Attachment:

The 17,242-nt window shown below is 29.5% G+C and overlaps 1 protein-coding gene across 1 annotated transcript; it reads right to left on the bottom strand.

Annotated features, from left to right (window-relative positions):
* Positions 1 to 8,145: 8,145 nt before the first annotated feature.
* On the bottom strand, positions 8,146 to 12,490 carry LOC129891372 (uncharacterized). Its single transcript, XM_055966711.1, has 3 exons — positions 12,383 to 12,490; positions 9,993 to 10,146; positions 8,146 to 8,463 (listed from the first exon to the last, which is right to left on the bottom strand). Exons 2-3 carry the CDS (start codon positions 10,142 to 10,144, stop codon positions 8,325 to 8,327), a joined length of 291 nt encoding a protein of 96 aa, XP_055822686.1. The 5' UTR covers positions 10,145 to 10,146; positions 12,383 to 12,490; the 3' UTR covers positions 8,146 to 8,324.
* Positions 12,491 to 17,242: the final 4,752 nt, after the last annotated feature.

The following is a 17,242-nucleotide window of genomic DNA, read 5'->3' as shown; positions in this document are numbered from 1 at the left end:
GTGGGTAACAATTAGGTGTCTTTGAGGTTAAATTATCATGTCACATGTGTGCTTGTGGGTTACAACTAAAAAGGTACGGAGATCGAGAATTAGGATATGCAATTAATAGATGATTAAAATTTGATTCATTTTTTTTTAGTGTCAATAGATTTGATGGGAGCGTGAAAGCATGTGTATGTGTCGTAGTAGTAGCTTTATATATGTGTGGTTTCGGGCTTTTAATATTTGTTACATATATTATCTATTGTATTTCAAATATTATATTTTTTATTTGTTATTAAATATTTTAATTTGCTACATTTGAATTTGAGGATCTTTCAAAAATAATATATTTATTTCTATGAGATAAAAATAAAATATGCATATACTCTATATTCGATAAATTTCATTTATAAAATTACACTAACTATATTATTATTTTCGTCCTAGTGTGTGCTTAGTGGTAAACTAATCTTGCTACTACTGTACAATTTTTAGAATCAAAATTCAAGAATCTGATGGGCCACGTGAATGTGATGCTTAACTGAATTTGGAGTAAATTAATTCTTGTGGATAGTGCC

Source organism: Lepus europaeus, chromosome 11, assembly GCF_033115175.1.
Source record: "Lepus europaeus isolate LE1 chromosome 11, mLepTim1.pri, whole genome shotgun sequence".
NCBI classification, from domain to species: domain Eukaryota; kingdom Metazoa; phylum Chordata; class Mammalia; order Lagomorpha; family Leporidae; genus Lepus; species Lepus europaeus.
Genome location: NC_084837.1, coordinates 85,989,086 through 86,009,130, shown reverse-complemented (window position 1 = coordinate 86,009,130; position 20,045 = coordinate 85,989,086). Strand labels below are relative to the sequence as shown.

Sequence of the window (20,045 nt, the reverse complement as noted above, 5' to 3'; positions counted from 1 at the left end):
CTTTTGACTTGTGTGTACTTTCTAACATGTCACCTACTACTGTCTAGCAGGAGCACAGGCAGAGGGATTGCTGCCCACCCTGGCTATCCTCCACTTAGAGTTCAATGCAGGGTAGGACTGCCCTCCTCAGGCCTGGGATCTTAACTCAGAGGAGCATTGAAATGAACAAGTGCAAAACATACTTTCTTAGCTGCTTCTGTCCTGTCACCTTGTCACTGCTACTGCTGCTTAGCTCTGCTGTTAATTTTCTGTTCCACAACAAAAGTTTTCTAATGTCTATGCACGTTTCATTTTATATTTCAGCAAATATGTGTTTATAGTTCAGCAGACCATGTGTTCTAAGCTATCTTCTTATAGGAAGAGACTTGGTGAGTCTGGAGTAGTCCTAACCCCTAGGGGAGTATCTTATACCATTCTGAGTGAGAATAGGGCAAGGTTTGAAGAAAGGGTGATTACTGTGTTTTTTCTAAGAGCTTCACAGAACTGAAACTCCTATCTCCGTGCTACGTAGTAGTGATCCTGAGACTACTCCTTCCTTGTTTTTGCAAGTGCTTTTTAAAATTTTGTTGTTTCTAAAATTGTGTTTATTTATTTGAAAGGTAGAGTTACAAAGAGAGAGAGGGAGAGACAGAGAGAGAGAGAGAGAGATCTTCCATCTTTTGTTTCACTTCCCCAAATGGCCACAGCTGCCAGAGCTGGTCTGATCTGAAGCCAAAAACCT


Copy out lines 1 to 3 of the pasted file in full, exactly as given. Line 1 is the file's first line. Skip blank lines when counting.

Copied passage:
The 17,242-nt window shown below is 29.5% G+C and overlaps 1 protein-coding gene across 1 annotated transcript; it reads right to left on the bottom strand.

Annotated features, from left to right (window-relative positions):
* Positions 1 to 8,145: 8,145 nt before the first annotated feature.